Low integrity safety functions with required risk reduction factor RRF < 10 need not be implemented in the safety system.

The definition of target SIL for safety functions (SIFs) is an important step in the Safety Life Cycle as per IEC 61511. There are a number of methods to define SIL, ranging from qualitative (Risk-Matrix), semi-qualitative (calibrated Risk Graph), semi-quantitative (LOPA), to quantitative (QRA). These methods are described in IEC 61511-3, respectively VDI/VDE 2180-1.

There is an understandable tendency to assume that safety functions (trips, shutdowns) should be implemented via a ‘safety related’ control system. Such functions may already be defined in the project Cause & Effect Chart, prepared before SIL-analysis is carried out. It may then be a surprise when the SIL-Analysis, based on frequency and consequence defined in the HAZOP, results in a target SIL-a, SIL-0, or even SIL-1#. What do these categories actually mean?

The following tables show the allocation of SIL according to ‘Risk Graph’ method as per IEC 61511-3 and VDI/VDE 2180-1.


IEC gives the following definitions:

SIL-a:     ‘No special safety requirements’ or ‘SIS protection layer probably not needed’
SIL-0:     ‘No protection layer needed’
—:           ‘No safety requirements’

VDI/VDE gives the following definitions:

SIL-0:     ‘Operating Equipment with Safety Function / BPCS Protection Layer’ (Betriebseinrichtung mit Sicherheitsfunktion, Risikoreduzierungsfaktor maximal 10)
SIL-1#:   ‘Alternatively can be implemented as SIL-0’ (Alternativ ist eine Realisierung in SIL 0 möglich)

Clearly, there is some difference in terminology and even open definitions within the standards. Put simply, these are ‘low integrity safety functions’ with required risk reduction factor RRF < 10. What is further clear, is that such functions do not need to be implemented in the safety system. IEC 61511-1 Ed. 2 (latest version 2016) has eliminated the previous clear recommendation to physically separate safety and non-safety systems. However, there are still valid operational and financial reasons to avoid ‘overloading’ a high-integrity safety system with trip and shutdown functions that can be carried out with adequate reliability via the control system, while meeting risk acceptance criteria.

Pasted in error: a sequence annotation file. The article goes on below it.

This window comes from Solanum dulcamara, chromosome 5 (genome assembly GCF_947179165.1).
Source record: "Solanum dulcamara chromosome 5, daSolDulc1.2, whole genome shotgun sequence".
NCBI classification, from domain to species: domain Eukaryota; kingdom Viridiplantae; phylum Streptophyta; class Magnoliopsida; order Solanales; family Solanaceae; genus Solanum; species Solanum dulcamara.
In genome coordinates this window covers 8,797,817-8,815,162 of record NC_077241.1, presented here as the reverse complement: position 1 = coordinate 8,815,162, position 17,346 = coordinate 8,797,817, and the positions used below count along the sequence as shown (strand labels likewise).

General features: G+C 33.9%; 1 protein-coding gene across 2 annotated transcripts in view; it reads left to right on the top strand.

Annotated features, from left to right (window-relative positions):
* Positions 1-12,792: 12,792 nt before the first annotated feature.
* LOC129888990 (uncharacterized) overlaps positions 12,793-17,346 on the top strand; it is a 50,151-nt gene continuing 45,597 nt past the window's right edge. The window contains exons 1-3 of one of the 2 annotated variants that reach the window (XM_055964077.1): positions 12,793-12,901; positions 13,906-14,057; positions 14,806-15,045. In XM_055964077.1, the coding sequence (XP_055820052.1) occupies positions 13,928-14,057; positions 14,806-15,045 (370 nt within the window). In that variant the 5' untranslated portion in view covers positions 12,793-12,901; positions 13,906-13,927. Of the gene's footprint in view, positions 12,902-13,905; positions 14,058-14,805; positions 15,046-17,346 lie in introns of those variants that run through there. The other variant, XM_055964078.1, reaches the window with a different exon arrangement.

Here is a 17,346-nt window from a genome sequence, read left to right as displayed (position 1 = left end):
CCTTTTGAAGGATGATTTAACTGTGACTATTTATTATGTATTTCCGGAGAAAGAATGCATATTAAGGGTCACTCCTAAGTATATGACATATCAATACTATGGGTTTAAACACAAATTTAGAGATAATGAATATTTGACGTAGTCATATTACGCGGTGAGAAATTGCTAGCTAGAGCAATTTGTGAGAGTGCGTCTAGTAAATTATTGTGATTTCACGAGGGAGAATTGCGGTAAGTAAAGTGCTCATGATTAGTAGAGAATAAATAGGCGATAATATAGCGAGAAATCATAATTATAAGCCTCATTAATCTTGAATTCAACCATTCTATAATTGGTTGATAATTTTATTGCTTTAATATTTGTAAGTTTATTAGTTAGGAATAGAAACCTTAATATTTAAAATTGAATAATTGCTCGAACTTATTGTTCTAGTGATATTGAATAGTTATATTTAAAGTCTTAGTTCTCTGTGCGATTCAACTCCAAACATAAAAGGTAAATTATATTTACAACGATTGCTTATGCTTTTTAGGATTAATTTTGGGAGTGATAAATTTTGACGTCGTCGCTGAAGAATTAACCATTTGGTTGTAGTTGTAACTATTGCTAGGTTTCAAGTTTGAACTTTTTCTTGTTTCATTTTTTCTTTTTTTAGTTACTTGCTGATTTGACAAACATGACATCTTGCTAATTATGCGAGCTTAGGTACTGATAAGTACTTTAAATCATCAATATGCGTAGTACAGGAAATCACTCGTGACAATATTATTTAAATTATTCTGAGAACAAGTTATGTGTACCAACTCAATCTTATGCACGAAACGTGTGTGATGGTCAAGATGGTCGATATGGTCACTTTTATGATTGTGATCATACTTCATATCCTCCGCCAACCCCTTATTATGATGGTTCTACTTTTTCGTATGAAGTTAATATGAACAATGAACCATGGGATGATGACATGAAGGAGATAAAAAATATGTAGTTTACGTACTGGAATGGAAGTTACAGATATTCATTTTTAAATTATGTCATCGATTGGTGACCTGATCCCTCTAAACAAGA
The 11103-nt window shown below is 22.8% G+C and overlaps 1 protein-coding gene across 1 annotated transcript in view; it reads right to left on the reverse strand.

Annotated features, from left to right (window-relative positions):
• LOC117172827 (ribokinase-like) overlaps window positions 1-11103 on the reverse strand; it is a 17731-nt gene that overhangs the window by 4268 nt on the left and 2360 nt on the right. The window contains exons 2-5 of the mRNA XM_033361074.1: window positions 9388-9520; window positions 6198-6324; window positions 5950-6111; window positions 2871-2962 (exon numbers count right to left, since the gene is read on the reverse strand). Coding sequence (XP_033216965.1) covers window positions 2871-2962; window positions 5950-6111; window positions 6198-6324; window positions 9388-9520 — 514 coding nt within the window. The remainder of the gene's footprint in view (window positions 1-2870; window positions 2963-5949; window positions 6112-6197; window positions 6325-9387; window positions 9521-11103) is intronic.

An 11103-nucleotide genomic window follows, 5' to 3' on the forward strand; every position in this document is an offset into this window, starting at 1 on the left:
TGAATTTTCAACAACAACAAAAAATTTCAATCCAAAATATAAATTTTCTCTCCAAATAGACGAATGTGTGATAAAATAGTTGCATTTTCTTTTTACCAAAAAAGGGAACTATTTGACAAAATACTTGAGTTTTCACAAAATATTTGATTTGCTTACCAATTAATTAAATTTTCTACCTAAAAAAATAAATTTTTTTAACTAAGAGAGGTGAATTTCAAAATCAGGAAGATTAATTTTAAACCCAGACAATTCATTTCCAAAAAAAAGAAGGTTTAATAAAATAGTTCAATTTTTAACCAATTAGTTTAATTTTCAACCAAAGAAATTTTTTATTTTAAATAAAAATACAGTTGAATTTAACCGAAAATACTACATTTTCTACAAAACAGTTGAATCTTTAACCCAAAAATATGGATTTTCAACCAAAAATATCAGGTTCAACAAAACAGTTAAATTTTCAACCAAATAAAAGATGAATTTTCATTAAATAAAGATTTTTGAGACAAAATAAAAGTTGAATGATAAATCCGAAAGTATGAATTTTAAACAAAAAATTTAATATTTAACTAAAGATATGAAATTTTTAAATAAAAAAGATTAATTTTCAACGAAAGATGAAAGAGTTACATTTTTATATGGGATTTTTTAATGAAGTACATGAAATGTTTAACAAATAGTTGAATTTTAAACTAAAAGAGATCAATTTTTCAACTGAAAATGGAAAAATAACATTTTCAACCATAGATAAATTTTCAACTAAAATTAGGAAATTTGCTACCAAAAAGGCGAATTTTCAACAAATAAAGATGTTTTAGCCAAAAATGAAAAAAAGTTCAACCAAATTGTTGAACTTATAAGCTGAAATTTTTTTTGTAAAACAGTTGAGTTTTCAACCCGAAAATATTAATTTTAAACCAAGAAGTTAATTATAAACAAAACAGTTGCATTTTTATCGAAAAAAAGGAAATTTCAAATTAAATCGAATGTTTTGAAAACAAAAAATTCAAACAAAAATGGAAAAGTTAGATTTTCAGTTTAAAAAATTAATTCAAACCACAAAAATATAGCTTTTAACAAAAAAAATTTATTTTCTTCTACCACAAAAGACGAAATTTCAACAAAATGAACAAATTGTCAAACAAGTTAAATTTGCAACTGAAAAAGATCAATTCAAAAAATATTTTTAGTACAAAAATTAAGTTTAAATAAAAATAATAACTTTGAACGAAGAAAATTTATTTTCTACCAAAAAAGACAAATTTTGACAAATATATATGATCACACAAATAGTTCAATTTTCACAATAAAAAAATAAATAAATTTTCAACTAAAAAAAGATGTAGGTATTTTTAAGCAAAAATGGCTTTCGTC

So how should such functions be implemented in practice? IEC 61511-1 Ed. 2. issued in 2016 gives general requirements regarding functions implemented as a BPCS protection layer, i.e. via the process control system. The latest version of VDI/VDE 2180-1 issued in 2018 gives more detailed guidelines, including ‘enhanced requirements’ for management of such functions (analogue to the functional safety management requirements as per IEC 61511). This covers details such as:

  • Safety and quality management
  • Independence of safety and control functions
  • Documentation
  • Management of change
  • IT-Security
  • Periodic testing

There are similar requirements given in the UK HSE Recommendation OG-00046 ‘Management of Instrumented systems Providing Safety Functions of Low / Undefined Safety Integrity’.

While VDI/VDE 2180-1 covers management and testing requirements, up to now there are no clear guidelines on how such functions should be physically configured in the control system, particularly considering requirements to guarantee independency from normal control functions. Namur is in the process of finalising a new Recommendation (NE 165 PLT-Betriebseinrichtungen mit Sicherheitsfunktion), which should be available early 2019. This is expected to give detailed recommendations on control system configuration to ensure independent implementation of such low integrity safety functions. Here is an interesting blog on the subject: NAMUR: Process control elements (PCEs) with protective functions

PSC provides analysis and engineering services according to IEC 61511 to define SIL requirements for safety functions and to provide optimum SIF designs considering lifetime O&M costs. Please download our FSM brochure.